Public hearing set for May 12 on High Rock Raceway
By Steve Huffman
SPENCER ó Thursday’s meeting of the Spencer Board of Aldermen seemed to inspire members to believe the long-discussed High Rock Raceway might finally see the light of day.
They scheduled a public hearing on the development agreement between the town and officials with with raceway for 6 p.m. May 12 at Town Hall.
Dave Risdon, High Rock’s chief executive officer, told aldermen the track’s developer, Thomas Senenfelder of New York City’s TMS Inc., said financing is in place and grading for the facility might start in a little more than a month, providing the town throws its support to the work.
Risdon said the developer believes work on the track could start quickly. “He’s saying pretty darn soon,” Risdon said.
Asked for a more specific deadline, Risdon said, “My impression is before the start of June.”
Board members paused momentarily before Alderman Scott Benfield finally uttered a one-word response: “Cool.”
Aldermen held a called meeting Thursday to discuss the proposed agreement, fine-tuning the matter that has already been through the hands of attorneys. Aldermen said the 28-page agreement relieves the town of a number of liabilities pertaining to the race track. For instance, the agreement specifies track owners will be responsible for matters pertaining to water and sewer connections to the track.
Property easements will also be the track’s responsibility.
Officials said a copy of the proposed agreement will be available at Town Hall for residents interested in having a look before offering feedback next month. Because of the public hearing, aldermen agreed to kick back by an hour the start of their next regularly scheduled monthly meeting.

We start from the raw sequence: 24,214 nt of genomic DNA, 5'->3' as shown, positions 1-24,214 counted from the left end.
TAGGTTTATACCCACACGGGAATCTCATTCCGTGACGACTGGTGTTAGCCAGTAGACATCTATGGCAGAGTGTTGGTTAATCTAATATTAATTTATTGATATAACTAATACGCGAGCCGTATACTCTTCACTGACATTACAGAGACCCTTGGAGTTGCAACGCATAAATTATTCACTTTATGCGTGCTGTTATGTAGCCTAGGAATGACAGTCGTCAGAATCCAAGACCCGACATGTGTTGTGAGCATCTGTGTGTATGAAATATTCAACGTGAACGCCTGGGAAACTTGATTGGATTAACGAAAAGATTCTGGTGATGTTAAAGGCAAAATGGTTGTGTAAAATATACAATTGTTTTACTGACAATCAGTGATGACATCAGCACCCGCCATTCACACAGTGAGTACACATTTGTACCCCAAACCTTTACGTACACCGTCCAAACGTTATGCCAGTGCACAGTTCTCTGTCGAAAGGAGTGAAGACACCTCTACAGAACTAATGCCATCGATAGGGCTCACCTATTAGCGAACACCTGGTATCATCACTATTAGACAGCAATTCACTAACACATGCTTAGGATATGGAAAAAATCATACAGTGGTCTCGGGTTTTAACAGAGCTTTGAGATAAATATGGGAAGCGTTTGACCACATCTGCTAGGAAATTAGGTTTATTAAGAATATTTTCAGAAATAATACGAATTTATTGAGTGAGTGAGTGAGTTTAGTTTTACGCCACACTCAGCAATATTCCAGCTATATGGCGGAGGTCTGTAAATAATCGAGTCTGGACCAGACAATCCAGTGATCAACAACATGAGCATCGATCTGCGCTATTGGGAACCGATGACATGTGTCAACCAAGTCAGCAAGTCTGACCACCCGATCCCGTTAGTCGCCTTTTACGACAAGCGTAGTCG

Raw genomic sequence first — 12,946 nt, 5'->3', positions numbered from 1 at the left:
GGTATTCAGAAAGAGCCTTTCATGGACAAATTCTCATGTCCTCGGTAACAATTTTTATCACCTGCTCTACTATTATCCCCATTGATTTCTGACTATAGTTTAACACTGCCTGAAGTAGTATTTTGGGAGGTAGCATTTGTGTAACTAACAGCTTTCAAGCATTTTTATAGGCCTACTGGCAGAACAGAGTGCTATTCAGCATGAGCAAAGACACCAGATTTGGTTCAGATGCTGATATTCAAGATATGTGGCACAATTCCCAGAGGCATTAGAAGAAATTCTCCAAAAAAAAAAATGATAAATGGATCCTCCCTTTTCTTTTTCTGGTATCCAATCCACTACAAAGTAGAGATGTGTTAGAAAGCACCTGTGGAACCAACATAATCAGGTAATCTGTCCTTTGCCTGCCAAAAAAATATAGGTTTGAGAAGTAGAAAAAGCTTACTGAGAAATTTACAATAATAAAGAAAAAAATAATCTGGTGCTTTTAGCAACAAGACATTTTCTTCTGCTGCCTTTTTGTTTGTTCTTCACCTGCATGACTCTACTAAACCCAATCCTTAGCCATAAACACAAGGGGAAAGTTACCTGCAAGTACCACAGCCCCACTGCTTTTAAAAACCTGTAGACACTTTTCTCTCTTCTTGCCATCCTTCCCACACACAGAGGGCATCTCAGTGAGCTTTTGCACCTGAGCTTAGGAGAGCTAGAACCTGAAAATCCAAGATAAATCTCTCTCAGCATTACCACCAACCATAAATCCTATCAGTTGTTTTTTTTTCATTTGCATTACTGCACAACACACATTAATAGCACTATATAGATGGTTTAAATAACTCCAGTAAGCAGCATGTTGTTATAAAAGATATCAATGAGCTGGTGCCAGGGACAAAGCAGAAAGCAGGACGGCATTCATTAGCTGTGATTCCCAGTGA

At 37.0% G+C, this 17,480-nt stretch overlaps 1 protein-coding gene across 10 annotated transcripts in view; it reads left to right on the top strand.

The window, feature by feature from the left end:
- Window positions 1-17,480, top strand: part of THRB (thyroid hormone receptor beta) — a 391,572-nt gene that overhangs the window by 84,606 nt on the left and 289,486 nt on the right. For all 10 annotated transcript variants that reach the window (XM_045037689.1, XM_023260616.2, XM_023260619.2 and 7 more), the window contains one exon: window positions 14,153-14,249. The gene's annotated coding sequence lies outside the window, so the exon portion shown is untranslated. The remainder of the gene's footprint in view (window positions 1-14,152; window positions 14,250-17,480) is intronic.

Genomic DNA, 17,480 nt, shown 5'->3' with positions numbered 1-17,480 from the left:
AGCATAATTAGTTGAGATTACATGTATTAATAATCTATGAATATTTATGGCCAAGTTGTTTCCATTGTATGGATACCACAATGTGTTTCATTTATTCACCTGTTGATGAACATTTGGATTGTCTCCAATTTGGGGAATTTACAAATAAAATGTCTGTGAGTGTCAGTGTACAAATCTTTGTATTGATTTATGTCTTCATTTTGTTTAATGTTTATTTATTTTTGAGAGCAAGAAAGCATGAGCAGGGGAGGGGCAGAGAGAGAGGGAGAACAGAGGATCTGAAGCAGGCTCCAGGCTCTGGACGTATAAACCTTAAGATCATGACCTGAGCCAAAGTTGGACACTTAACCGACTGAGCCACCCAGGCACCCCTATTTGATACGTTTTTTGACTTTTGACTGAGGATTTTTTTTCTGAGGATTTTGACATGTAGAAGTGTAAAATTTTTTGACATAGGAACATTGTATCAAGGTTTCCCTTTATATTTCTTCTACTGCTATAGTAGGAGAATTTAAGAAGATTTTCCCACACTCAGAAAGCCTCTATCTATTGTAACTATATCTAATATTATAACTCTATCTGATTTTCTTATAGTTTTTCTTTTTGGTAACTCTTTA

The agreement calls for a 20-year working relationship between the raceway and the town, though Spencer isn’t investing money in the track.
“We feel it’s a step in the right direction,” Risdon said of the agreement’s preliminary approval and scheduling of a public hearing.
He said his developer wants the agreement. “They want comfort that the town is going to work with them for the next 20 years,” Risdon said.
“If they’re going to commit, they want to know the town is committed.”
He said that in the years that plans for the track have played out, they’ve never had a developer before the recent partnership with Senenfelder. “That’s helped a lot,” Risdon said.
He said as part of the agreement, former employees of N.C. Finishing Inc., the textile plant that stood on the site, will be reimbursed any money they lost in the plant’s closing. Risdon said $87,000 owed the workers through past 401(k) contributions was reimbursed about six months ago. He said an additional $102,000 owed for two weeks of lost wages will be paid before dirt is moved at the site of the proposed track.
“It’s been a really long process,” Mayor Jody Everhart said. “I feel we might finally be on the verge of seeing something happen.”
Mayor Pro Tem Jeff Morris said Risdon and his counterparts showed their sincerity in seeing the track through by the agreement that was drawn by Anthony Fox, an attorney with the Charlotte law firm of Parker & Poe.
“They’ve got a significant amount of money invested,” Morris said.
A number of county leaders, including Rowan County Commissioner Raymond Coltrain, attended Thursday’s meeting. He said he attended as much out of curiosity as anything, and to show his support for the project.
“It’ll be a huge shot in the arm to this end of the county,” Coltrain said.
Rob Van Geons, executive director of the Salisbury-Rowan Economic Development Commission, also attended Thursday’s called meeting. He described the development agreement that aldermen discussed as “a team effort to get to the ultimate goal, which is supporting the project.”
Van Geons said the track would be “a huge shot in the arm” for the economic well-being of northern Rowan County, as well as the rest of the surrounding region.
Risdon said the development’s first phase, which includes the track and surrounding townhouses, will cost $30 million. The entire project, Risdon said, is expected to cost about $205 million.